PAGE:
Today, I didn't stop for any of them. I didn't recognize any of our friends, and, though I saw several women who would probably be prostituting later in the day, I didn't see any who looked approachable at the moment. I went on to Hezekiah House, where YANA is currently located, and where I was soon swamped by women from the drug rehab. program next door. These women who came were all pretty new to YANA. For the moment, at least, they weren't prostituting. Many hadn't prostituted for a long time; almost all are sober. They were poor, though, and fragile, and they knew we had good things to give away. Keeping a semblance of order when you're the only person between five such women and fresh bags full of unsorted donations isn't easy.
Crabby, clerical start to the day, in other words. I heard myself saying, "I've told you repeatedly to write down the toiletries you need. . . " and heard a forty-something African American woman apologizing like a child for having touched without permission. Instead of cringing, all I could think was I was glad a fight wasn't breaking out. In over 12 years of dealing with clients who are often seriously traumatized, emotionally disturbed, and drug addicted, we've never had an actual physical fight, though there have been plenty of threats. The closest we ever came to one was when a lot of donations came in. I somehow imagined it would be a good idea to let everyone grab what she wanted.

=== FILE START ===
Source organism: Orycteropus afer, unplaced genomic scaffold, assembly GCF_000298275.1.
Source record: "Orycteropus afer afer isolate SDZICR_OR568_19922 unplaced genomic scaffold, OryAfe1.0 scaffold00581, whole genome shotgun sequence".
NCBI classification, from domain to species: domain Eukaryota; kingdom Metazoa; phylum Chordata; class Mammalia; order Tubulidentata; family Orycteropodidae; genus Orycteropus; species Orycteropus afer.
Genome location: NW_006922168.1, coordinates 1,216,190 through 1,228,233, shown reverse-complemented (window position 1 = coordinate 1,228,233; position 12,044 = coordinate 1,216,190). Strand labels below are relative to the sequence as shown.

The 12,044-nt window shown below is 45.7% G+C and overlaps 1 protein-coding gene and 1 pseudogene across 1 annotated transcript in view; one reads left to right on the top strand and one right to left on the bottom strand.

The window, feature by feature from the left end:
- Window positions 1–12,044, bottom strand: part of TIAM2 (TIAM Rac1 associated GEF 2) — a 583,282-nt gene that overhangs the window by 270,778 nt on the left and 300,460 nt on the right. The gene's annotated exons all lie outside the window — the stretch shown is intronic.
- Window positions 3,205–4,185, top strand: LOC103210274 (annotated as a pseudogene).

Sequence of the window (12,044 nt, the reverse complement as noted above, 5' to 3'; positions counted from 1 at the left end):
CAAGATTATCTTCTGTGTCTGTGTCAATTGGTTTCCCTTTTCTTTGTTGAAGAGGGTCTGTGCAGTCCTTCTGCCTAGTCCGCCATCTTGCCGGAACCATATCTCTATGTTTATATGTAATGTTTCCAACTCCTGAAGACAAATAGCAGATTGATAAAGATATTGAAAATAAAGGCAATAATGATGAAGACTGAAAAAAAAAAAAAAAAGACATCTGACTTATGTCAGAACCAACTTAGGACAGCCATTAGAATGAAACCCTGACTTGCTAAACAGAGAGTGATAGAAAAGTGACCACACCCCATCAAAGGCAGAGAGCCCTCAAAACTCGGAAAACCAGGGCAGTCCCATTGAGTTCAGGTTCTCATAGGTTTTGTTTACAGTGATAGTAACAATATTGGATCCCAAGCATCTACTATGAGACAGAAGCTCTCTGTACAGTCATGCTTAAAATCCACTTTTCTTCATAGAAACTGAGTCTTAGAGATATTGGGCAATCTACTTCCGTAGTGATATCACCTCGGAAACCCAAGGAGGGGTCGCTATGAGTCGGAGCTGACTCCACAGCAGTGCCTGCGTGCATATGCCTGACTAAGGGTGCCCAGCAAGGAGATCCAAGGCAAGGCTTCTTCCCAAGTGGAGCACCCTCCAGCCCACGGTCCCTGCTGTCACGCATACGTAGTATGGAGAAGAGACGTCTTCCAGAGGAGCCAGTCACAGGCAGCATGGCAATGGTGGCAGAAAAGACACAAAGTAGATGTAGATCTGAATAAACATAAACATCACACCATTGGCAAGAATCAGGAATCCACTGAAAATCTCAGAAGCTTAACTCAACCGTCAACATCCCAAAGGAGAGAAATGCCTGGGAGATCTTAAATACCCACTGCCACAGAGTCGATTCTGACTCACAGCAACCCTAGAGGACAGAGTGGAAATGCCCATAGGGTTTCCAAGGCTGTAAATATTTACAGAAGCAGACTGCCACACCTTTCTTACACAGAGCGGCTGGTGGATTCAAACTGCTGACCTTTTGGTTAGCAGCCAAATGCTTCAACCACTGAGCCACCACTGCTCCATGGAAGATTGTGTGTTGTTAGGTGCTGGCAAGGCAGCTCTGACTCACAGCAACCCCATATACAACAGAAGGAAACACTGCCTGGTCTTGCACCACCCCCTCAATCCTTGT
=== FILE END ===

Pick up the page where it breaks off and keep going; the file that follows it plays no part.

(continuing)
The only part of the morning I enjoyed was introducing the concept of YANA itself. I told several, seriously interested women that YANA was formed when a social worker, Sid Ford, noticed that there was a population of women who were isolated from the rest of the world -- prostitutes. I tell them she wanted to create a sense of community. While it was very hard for me in the beginning to believe that this was the thing they needed most, it is never hard at all for the clients to understand. They nod like they're in church when I talk about isolation. "YANA stands for You Are Never Alone," I tell them, and some don't react in the least. Others look like they've just found out they're getting a pony for Christmas.
I go on to tell them we offer services: lunch, clothes, Thursday visits from the Health Care for the Homeless, a volunteer psychologist on Wednesdays, help with referrals into treatment programs, a place to rest on a hot or cold day. I finish by telling them that the main thing we offer is the community so many never had. YANA women themselves make up the program, and they make their own decisions to survive the way they always have or to make new decisions about their lives.